How to Read a Ruler

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Hey, you!

When I started learning how to sew, I was surprised that: Basic math skills like understanding all those tick marks on a ruler played a part in the construction of garments.

Yes, if you want to unleash your dressmaking superpowers, you must have a basic knowledge of fractions and geometry.

And you need to know how to read a ruler.

You need to know things like…

Yep! Surprising!

But don’t you fret! Because what we need to know is very simple and not hard at all.

I promise you that once you’ve used your ruler or measuring tape in a few projects, you’ll be thinking to yourself, “That was so easy! Why ever was I afraid?”

First, you should know that the two most common measurement systems are the Imperial System (fractions, inches, feet) and the Metric System (centimetre, millimetre, and metre).

In the U.S. (I know), we use the Imperial System of measurement, rather than the Metric System.

So if you’re ready, let’s do this…

NOTE: If you’re ready to begin this journey and would like to buy my recommended tools and supplies, please click HERE!

How to Read an Imperial Ruler

An inch can be divided into 8, 16, or even 32 parts. In this article we will learn how to read an inch that has been divided into 16 parts.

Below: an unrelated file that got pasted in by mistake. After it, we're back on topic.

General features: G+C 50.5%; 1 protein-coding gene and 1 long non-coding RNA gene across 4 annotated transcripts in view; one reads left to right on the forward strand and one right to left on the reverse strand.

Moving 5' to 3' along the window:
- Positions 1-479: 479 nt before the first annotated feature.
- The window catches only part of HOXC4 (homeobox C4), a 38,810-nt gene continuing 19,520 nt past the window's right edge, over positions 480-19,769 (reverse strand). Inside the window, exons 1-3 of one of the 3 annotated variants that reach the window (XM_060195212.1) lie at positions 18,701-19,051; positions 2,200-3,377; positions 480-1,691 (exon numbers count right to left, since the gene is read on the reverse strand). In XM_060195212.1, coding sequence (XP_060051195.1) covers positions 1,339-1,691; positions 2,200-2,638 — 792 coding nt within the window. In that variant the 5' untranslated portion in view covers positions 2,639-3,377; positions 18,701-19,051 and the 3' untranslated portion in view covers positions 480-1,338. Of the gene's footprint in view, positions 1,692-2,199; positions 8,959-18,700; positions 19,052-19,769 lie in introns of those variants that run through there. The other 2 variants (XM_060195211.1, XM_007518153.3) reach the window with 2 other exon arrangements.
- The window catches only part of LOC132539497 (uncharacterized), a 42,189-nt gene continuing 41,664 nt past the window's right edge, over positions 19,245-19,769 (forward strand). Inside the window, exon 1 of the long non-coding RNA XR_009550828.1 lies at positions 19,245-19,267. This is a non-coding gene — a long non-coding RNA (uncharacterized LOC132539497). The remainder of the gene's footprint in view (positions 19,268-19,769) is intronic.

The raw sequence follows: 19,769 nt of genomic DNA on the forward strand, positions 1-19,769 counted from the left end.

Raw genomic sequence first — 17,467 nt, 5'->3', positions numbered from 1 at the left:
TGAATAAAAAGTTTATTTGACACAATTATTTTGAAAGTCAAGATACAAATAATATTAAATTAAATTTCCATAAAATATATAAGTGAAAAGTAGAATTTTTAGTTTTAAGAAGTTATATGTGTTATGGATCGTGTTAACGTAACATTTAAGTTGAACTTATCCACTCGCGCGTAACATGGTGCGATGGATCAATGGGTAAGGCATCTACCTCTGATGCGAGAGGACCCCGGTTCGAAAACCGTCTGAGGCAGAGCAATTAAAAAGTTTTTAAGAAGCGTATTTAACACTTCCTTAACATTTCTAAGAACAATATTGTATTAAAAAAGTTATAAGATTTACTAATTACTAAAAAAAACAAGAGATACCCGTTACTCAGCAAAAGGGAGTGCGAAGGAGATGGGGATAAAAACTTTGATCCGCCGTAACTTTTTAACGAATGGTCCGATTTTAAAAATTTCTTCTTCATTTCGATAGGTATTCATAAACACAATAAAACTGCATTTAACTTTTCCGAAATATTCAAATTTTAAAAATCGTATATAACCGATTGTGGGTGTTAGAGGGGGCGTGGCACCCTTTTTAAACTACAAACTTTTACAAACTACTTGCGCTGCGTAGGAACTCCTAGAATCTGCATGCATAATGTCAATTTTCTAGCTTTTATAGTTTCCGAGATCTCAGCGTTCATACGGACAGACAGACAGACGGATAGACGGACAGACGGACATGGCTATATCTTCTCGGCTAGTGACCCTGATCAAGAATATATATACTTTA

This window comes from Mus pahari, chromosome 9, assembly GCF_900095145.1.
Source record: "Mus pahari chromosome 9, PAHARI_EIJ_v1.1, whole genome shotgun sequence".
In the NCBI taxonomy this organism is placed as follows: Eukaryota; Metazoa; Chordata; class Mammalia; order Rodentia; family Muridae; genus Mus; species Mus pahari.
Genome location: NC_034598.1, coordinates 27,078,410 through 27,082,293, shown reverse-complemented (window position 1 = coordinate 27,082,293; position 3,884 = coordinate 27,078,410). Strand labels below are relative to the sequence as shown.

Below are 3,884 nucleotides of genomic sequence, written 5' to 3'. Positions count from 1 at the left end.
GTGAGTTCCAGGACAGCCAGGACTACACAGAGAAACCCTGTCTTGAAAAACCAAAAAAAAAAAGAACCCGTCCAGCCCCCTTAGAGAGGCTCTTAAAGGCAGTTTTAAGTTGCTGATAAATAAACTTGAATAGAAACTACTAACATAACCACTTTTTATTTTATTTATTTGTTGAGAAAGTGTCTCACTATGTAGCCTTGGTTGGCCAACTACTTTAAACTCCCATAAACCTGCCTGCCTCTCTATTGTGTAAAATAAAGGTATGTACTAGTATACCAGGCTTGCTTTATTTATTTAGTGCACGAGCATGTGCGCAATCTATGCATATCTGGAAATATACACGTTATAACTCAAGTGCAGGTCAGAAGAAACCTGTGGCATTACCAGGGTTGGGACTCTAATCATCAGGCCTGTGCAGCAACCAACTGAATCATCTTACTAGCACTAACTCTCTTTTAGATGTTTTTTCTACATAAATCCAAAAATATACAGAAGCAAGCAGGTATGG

The longest lines on a ruler or tape measure represent the inch markings — for example, 1 inch, 2 inches, 3 inches, and so forth:



Each inch can be further divided into half, which is represented by the second-longest line. This gives us a ½ inch:



And each ½ inch can be divided in half to give us fourths: ¼, 2/4, and ¾. See in the image below…


Did you notice how the ½ inch mark is now 2/4?!


Now, if we divide each fourth in half, we get eighths: 1/8, 2/8, 3/8, 4/8, 5/8, 6/8, and 7/8!


Did you notice how the ½ inch mark is now 4/8?!

Okay, I think you’re probably beginning to see a pattern!



We down to, yes, you’ve guessed it, sixteenths: 1/16, 2/16, 3/16, 4/16, 5/16, 6/16, 7/16, 8/16, 9/16, 10/16, 11/16, 12/16, 13/16, 14/16, and 15/16!

Yep, this is what we get when we divide eights in half. These will include the shortest lines on the ruler.


And in case you missed it, 2/16 is equivalent to 1/8 inch; 4/16 is equivalent to ¼ inch; 8/16 is equivalent to ½ inch; and so forth…

So in a nutshell, this is how we read an imperial ruler…


What did I tell you?! Easy, right!

Sew easy tip: Grid rulers are conveniently divided into eighths and sixteenths. And these rulers are lifesavers when it comes time to adjusting our sewing patterns to achieve a good fit!


Well, that’s it!

RELATED: Click HERE to learn the three essential measuring tools a dressmaker must have!

The End

When you started this article, you probably had no idea what every slash on an imperial ruler meant.

And now you do!

Yes, you actually know what all those slashes on an imperial ruler mean!

Which means…

We’re now ready to move onto learning the definition of a good fit and how to bring any sewing pattern into alignment with our body proportions.

Are you excited?! I hope so because I am.

And remember…

Life is the ultimate red carpet event. Dress for it!

RELATED: Click HERE if you’re ready to unleash your dressmaking superpowers and learn how to sew a simple dress! Warning: This is a MEGA 5-part series!

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